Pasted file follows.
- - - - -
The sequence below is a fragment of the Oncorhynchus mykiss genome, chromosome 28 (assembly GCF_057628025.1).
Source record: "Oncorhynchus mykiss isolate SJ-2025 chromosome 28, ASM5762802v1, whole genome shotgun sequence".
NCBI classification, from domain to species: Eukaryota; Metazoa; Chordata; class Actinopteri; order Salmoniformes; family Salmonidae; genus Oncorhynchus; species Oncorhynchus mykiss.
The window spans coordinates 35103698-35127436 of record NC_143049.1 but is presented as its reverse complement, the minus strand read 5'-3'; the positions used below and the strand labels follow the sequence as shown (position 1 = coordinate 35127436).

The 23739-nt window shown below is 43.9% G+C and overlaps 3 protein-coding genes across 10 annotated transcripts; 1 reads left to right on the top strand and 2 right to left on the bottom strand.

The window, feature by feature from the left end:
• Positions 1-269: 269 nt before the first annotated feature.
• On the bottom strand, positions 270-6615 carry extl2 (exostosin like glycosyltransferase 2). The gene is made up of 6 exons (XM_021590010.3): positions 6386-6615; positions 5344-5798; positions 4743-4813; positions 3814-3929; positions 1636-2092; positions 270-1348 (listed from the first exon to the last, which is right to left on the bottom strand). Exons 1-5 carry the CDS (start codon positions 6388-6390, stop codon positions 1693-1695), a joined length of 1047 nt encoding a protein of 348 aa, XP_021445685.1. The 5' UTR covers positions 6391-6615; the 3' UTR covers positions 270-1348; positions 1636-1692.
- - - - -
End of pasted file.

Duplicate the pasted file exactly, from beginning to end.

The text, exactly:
The sequence below is a fragment of the Oncorhynchus mykiss genome, chromosome 28 (assembly GCF_057628025.1).
Source record: "Oncorhynchus mykiss isolate SJ-2025 chromosome 28, ASM5762802v1, whole genome shotgun sequence".
NCBI classification, from domain to species: Eukaryota; Metazoa; Chordata; class Actinopteri; order Salmoniformes; family Salmonidae; genus Oncorhynchus; species Oncorhynchus mykiss.
The window spans coordinates 35103698-35127436 of record NC_143049.1 but is presented as its reverse complement, the minus strand read 5'-3'; the positions used below and the strand labels follow the sequence as shown (position 1 = coordinate 35127436).

The 23739-nt window shown below is 43.9% G+C and overlaps 3 protein-coding genes across 10 annotated transcripts; 1 reads left to right on the top strand and 2 right to left on the bottom strand.

The window, feature by feature from the left end:
• Positions 1-269: 269 nt before the first annotated feature.
• On the bottom strand, positions 270-6615 carry extl2 (exostosin like glycosyltransferase 2). The gene is made up of 6 exons (XM_021590010.3): positions 6386-6615; positions 5344-5798; positions 4743-4813; positions 3814-3929; positions 1636-2092; positions 270-1348 (listed from the first exon to the last, which is right to left on the bottom strand). Exons 1-5 carry the CDS (start codon positions 6388-6390, stop codon positions 1693-1695), a joined length of 1047 nt encoding a protein of 348 aa, XP_021445685.1. The 5' UTR covers positions 6391-6615; the 3' UTR covers positions 270-1348; positions 1636-1692.